Friday, April 01, 2016

Making technology real

Ever notice how some shows are more realistic than others in their portrayal of technology? Consider the popular TV series “24”, an entertaining but laughably implausible program, where, satellite imagery captures absolutely everything that happens anywhere in real time, and where the government can easily decrypt any cipher. On the other hand, shows like The Good Wife and Mr. Robot clearly utilized expert consultants to achieve more genuine descriptions of technology. I think movies, such as the recent “The Martian” and my old favorite, “Sneakers”, which employ expert consultants, have a more legitimate feel, even for lay audiences, and the final product is better when the use of technology and science is realistic.

Three days ago, I was approached by movie producers Brian Grazer and Ron Howard of Imagine Entertainment with an offer that will be hard to refuse. They are working on a film project about a team of hackers that manages to subvert the primaries of both parties in a US Presidential election. I’ve been asked to consult with the screenwriters so that their portrayal of the hackers and their activities passes the “sniff test” as they call it. In other words, they don’t want techies to cringe when they see the movie.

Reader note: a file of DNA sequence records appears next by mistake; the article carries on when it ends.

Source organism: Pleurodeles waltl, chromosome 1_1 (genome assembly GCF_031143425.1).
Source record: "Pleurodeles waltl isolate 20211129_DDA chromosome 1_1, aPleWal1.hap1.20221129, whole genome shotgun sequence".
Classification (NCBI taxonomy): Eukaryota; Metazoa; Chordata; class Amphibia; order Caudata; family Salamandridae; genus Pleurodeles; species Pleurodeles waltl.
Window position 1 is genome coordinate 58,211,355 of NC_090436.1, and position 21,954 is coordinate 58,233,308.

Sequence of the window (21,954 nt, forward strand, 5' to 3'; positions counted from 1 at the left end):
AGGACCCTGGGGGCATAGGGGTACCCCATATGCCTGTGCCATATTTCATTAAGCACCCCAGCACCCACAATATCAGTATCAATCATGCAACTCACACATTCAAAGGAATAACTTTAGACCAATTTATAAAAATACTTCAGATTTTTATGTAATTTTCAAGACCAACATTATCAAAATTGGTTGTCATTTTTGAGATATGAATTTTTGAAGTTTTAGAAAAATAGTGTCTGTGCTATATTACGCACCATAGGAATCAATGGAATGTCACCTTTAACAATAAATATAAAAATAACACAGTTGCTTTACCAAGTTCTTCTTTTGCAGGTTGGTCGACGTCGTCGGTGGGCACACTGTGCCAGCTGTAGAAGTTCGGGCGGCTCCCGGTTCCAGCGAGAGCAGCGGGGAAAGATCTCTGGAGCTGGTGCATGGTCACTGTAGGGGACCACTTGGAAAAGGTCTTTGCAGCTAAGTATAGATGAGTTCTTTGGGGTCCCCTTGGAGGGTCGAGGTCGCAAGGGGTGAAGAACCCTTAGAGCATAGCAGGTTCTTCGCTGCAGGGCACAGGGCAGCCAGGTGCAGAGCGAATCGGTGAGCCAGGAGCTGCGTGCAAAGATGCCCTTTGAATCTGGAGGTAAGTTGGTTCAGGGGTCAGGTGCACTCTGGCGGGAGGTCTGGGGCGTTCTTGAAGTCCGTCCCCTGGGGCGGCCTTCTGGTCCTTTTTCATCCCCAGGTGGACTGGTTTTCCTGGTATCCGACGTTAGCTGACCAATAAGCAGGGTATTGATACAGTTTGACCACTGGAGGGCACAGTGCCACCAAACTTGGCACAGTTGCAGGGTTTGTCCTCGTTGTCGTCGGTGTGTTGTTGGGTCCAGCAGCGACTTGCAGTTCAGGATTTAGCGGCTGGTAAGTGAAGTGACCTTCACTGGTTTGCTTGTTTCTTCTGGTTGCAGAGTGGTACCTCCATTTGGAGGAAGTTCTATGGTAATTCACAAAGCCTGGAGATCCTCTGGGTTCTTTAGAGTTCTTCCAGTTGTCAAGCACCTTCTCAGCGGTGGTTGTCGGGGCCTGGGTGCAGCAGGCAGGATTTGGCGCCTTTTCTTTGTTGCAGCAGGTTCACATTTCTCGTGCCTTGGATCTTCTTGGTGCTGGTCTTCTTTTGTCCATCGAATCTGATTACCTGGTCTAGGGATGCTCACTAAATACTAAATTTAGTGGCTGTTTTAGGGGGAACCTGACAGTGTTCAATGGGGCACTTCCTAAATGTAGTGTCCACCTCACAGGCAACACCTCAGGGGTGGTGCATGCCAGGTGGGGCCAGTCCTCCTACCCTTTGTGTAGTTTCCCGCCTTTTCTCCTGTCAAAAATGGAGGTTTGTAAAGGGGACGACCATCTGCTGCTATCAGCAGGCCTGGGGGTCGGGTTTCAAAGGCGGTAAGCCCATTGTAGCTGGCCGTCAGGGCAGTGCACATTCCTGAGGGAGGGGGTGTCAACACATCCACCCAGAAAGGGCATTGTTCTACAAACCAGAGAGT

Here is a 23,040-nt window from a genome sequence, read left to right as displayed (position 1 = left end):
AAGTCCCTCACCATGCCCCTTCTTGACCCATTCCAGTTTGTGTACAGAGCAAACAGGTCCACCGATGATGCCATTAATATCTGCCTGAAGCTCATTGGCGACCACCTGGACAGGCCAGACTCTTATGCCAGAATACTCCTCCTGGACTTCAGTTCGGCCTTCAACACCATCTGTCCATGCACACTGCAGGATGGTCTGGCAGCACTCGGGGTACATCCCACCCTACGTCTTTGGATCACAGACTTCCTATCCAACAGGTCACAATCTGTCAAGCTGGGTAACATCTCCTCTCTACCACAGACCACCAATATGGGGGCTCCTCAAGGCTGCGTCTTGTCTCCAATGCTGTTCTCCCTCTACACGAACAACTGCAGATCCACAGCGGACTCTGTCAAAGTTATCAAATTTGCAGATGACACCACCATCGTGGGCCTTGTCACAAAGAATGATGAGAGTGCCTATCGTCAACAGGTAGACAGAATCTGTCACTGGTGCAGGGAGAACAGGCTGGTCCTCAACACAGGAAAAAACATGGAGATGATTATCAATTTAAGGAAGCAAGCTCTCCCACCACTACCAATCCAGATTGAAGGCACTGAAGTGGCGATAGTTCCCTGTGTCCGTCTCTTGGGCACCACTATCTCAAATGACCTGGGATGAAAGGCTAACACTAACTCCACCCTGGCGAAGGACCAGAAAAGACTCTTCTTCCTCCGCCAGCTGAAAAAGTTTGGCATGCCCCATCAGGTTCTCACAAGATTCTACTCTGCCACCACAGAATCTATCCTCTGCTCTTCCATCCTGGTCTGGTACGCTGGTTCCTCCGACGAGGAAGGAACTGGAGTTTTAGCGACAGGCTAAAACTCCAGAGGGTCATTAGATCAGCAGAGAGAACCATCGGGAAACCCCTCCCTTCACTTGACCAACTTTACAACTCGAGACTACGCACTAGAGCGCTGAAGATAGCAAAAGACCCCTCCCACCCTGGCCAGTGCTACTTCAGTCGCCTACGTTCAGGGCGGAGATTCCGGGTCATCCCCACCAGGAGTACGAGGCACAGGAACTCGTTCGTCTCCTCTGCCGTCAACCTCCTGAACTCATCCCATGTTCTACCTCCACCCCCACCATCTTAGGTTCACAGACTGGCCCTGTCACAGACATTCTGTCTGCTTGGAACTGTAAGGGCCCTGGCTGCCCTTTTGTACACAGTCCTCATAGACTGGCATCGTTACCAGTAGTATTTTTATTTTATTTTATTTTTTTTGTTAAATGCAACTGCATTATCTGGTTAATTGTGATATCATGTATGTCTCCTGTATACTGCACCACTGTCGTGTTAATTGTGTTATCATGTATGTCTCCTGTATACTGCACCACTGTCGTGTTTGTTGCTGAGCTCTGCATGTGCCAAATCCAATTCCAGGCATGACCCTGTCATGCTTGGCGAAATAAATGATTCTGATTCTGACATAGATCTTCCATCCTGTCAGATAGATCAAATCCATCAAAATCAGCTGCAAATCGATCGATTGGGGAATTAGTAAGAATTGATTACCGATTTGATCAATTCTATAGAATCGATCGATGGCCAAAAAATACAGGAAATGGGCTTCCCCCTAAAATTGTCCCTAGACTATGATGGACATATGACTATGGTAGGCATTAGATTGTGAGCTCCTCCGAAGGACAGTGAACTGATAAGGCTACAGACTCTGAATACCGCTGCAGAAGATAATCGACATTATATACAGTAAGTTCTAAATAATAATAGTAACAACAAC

Without spoiling the plot (which would result in huge sanctions due to the strongly worded NDA I had to sign), the story is quite fascinating. The hackers are able to systematically infiltrate the underlying tallying mechanism used in every state, despite the wide variety of systems. Even the caucuses are not safe. On the Republican side, the system is rigged so that a bigoted, childish, and boastful billionaire demagogue runs away with the election. The hackers are so skilled that they manage to also rig exit polls so that nobody even questions whether the results are legitimate. On the Democratic side, the hackers are more careful, and keep their candidate in second place, and orchestrate a surge midway through the primary season. They manage to keep an unlikely, over-the-hill, radically liberal, self-declared socialist in the hunt, by carefully manipulating the primaries and caucuses such that his rise seems gradual.

According to the script, alongside the hackers is a well-orchestrated hijacking of the media, whose coverage feigns outrage at the success of the two surprising candidates, while at the same time providing  just enough cover to the story so that the public believes it. Word is that Larry David is being considered for the role of the Democratic candidate, but the studio is struggling to find someone to play the Republican. Perhaps the character is just not credible enough. Rumor has it that Charlie Sheen is angling for the job, but Imagine Entertainment feels he is too likeable.

The producers have not shared the ending with me yet, and I’m dying to see how it turns out, but I have to say, that making this scenario believable is the biggest challenge I have ever faced. For some reason they insist on paying me in small denominations of unmarked bitcoin, deposited to an untraceable Cuban account. The coins are only valid on April 1 in odd numbered years.